Just as Adam Lambert did during the eighth season of American Idol, season-nine contestant Crystal Bowersox did her damnedest to prove that a performer with an unconventional and potentially hard-to-market POV could succeed on one of music's most visible stages. And like Lambert before her, Bowersox finished her Idol run in second place, coming up short against a bland, forgettable frat boy with middling guitar chops. Where Lambert embraced the show's tacky spectacle and ran with it because it worked for his glam impulses, Bowersox was more of a coffeehouse folksinger who often seemed uncomfortable with the show's intense spotlight and emphasis on pop bombast. Her debut album, Farmer's Daughter, is consistent with the singer-songwriter's public persona, then, because it finds her attempting to rise above production values that are fundamentally at odds with what she does well.
An intuitive singer with an effortless, easy sense of phrasing and a timbre that splits the difference between Sheryl Crow and Ani DiFranco, Bowersox is blessed with an exceptional voice. She brings a lived-in, authentic perspective to songs like "Holy Toledo" and "Speak Now," conveying their narratives with conviction and authority. It's the richness and ragged soulfulness of her vocal tone that made Bowersox such an anomaly on Idol, and those aspects of her voice shine through here. Even if her choice to cover Buffalo Springfield's "For What It's Worth" is a bit strident and on the nose as far as building her image, she sings the song gorgeously and with real sensitivity.
Unfortunately, not all of the songs on Farmer's Daughter are as well-written. It's no surprise whatsoever that "Hold On," originally tagged as the album's first single until Bowersox insisted on going with the title track, is utterly banal, considering that it was co-written by Kara Dioguardi and Nickelback's Chad Kroeger. As a songwriter herself, Bowersox doesn't always outshine the hired guns in terms of song construction: The hook on "Kiss Ya" is awkward and unmemorable, and "Mine All Mine" is undermined by warmed-over imagery.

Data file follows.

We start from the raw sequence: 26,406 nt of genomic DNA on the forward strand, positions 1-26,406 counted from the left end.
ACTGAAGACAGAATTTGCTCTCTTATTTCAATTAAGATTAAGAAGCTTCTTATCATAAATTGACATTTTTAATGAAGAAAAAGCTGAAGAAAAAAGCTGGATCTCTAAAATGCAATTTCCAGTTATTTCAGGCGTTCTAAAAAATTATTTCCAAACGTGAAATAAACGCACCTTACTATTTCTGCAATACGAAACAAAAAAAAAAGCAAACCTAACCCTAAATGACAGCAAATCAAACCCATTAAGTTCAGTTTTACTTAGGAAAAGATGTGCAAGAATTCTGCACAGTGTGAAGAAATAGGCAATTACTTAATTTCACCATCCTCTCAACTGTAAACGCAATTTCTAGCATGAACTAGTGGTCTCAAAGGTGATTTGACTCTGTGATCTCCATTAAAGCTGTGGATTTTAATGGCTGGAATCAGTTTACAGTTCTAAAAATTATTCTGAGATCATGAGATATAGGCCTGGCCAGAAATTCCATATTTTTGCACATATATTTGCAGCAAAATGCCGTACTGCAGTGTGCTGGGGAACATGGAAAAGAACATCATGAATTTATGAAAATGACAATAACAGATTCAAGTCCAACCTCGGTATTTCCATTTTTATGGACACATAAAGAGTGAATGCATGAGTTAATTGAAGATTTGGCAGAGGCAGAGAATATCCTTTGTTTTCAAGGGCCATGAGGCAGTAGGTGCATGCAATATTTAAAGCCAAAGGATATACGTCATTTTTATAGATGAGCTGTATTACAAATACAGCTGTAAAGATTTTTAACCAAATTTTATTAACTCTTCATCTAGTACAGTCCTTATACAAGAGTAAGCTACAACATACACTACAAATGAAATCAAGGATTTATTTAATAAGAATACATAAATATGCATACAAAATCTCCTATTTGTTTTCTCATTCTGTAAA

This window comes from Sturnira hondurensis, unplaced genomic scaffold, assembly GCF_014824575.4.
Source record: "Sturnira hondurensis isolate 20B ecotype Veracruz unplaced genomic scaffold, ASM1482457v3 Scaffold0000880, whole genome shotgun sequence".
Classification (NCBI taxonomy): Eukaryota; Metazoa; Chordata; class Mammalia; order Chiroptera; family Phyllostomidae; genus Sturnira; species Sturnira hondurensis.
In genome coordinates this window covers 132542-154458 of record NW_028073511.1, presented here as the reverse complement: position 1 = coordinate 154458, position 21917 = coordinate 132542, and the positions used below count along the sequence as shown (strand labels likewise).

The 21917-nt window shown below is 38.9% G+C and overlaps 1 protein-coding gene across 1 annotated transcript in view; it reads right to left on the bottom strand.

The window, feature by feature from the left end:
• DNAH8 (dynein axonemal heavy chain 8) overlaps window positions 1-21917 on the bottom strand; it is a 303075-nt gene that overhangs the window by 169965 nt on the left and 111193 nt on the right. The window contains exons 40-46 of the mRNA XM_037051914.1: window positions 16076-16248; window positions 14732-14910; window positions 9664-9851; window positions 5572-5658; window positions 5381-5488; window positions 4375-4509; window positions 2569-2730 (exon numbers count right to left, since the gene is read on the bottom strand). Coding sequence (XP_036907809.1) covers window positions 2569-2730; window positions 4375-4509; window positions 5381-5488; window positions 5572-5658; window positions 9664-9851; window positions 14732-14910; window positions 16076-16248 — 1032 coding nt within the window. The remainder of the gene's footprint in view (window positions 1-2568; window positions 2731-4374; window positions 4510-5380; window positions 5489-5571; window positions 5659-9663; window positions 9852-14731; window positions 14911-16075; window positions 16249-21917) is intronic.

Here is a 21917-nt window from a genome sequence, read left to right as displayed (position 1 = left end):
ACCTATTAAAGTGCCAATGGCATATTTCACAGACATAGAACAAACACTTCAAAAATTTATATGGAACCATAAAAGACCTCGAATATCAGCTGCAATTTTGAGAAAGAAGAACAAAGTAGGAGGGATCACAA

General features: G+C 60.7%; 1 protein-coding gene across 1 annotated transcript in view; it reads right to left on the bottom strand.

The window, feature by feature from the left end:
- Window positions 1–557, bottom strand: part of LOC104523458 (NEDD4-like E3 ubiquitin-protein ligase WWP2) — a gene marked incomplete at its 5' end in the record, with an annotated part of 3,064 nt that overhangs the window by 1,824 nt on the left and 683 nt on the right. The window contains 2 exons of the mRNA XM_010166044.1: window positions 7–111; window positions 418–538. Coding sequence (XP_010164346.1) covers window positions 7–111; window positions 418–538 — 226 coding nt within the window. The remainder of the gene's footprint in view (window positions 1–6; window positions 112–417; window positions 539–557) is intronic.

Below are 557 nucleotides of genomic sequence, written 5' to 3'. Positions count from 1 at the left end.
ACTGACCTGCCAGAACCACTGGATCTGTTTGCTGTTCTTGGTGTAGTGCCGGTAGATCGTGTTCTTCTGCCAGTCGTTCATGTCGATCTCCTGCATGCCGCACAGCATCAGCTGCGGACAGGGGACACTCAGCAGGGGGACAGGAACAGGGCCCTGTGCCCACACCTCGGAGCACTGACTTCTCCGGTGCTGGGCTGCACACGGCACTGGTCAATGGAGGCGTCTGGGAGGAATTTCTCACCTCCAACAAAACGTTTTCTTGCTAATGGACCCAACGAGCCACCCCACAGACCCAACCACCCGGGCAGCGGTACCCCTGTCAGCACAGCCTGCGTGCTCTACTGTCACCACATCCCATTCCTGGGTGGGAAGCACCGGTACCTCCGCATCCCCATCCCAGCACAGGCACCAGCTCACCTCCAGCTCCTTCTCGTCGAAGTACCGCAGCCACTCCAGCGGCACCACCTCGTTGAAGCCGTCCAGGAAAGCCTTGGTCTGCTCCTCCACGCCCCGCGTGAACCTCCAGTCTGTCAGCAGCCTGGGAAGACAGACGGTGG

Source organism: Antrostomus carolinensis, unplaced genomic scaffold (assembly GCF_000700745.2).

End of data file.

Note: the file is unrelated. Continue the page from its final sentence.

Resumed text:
What her songwriting lacks in polish, it generally makes up in sincerity and candor. The title track, which recounts her tumultuous childhood in unflinching detail, and "Mason," a co-write with her husband, Brian Walker, both showcase Bowersox's real potential. It's unfortunate that even the album's best songs are undone by David Bendeth's fussy, overworked production. On both "Ridin' with the Radio" and "Hold On," Bowersox has to shout to be heard over arrangements that are bloated with excessive layering of harmonica, Hammond organ, and heavy drum-machine backbeats. "Lonely Won't Come Around" and "On the Run" are marred by too-busy production that belies their simple, straightforward narratives.
Given that her songwriting emphasizes first-person narration and direct language, it would be perfectly logical to market Bowersox to a contemporary country audience. There are enough rootsy flourishes in Farmer's Daughter's studio-slick brand of adult pop such that the title track and "Holy Toledo" would fit seamlessly alongside recent singles from Keith Urban, Lady Antebellum, and Zac Brown Band on country radio. That may not have been the niche Bowersox had envisioned for herself, but what troubled the judges on Idol was the fact that she's never going to be a pop star in a market dominated by acts like Lady Gaga, Ke$ha, and Katy Perry. Farmer's Daughter confirms that such concerns were well-founded, but it also confirms that Bowersox has the goods to stick around long after most other Idol alumni have reached their sell-by dates.